There must be something in the air: two bloggers are talking about two alternatives to the standard Python unittest module:
- Phillip Eby glowingly reviews doctest, which lets you write runnable code in docstrings, and then execute them all as unit tests.
- Ian Bicking likes py.test, a lighter-weight alternative to unittest.
I’ve been writing unit tests for my Python projects, and I am definitely hooked. The feeling of having the correctness of my code pinned down by extensive unit tests is a great security blanket. I can’t imagine working without them (except at work, grrrr...). And I’ve had my own difficulties with unittest, so I’m interested in other possibilities.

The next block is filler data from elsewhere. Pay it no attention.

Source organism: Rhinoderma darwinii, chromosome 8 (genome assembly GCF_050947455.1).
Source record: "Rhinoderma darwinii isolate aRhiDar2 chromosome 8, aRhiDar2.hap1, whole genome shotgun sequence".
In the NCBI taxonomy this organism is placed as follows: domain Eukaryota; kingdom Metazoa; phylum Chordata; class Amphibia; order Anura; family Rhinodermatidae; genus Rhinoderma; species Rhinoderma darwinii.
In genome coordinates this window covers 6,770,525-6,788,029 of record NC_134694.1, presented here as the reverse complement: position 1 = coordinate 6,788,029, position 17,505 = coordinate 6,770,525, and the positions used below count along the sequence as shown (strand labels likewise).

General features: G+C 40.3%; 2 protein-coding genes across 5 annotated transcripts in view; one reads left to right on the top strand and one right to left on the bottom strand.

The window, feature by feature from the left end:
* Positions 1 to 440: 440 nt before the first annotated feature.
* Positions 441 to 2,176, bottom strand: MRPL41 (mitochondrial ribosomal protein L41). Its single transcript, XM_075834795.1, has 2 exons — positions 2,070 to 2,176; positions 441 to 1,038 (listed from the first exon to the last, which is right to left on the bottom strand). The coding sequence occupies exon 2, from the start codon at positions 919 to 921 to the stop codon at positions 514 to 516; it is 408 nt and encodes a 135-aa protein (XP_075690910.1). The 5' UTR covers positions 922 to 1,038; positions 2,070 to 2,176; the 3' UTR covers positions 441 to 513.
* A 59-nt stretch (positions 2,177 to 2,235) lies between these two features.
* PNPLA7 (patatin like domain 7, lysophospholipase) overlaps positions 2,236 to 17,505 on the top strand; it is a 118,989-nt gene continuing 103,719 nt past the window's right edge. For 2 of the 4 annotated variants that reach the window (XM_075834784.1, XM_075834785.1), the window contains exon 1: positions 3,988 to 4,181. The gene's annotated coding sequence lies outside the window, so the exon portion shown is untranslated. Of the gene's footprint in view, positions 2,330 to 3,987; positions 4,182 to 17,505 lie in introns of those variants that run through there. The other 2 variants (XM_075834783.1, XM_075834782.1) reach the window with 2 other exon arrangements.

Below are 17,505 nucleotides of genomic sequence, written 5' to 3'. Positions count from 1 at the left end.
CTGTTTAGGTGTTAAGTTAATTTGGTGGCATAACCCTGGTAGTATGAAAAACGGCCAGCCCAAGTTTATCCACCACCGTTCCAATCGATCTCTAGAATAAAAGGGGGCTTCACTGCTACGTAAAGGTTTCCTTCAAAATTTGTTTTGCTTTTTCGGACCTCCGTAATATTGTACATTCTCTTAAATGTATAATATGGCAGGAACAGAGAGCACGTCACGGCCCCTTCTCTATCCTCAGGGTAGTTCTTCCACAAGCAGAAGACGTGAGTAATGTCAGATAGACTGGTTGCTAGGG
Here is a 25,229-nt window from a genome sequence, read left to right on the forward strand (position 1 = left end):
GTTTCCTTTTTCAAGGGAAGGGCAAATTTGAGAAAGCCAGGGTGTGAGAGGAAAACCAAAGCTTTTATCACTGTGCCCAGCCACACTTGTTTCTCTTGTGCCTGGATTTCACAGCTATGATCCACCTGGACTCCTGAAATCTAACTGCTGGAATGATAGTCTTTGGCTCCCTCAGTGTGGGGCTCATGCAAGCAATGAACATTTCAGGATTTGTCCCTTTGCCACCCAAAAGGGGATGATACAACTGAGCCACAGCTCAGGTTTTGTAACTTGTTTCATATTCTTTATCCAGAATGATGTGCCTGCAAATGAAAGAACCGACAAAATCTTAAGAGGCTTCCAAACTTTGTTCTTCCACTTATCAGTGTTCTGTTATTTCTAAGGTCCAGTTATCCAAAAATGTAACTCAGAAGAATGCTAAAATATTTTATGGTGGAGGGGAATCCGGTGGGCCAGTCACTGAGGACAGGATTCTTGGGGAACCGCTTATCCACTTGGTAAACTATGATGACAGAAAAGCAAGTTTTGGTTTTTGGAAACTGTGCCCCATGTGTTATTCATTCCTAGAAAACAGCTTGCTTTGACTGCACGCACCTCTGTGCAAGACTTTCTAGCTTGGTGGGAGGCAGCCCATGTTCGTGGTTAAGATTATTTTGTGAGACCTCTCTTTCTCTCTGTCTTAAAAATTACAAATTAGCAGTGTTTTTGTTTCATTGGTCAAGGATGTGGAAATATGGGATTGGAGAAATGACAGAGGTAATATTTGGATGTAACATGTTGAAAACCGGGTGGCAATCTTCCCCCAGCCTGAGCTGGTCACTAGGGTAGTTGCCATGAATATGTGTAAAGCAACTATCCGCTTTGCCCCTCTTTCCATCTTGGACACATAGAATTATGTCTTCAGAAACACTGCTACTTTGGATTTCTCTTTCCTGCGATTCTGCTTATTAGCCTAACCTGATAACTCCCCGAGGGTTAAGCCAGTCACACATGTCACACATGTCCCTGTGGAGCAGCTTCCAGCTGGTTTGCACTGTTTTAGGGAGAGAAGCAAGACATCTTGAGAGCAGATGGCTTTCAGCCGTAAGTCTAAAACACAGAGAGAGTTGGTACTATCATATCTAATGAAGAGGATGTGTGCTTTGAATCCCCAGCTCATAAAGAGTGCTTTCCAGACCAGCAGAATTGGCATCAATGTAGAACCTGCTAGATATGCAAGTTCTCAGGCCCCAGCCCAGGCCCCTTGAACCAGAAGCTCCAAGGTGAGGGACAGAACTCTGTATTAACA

I haven’t tried doctest, and it seems very clever and cool, but I can’t see it working out in the long run. The needs of documentation and tests are different, and they will necessarily diverge. For one thing, documentation ideally should be concise, and tests ideally should be exhaustive. And not all methods can be well documented by showing execution examples.
In fact, the PyCon talk about doctest admits to some of these difficulties, and recommends creating functions whose only purpose is to carry docstrings full of tests. To me, this is an admission of failure. Maybe I’m being too harsh and should give it a try.
As to py.test, I’ll definitely have to look into it. It seems like unittest, but written Pythonically from the start, rather than ported from Java.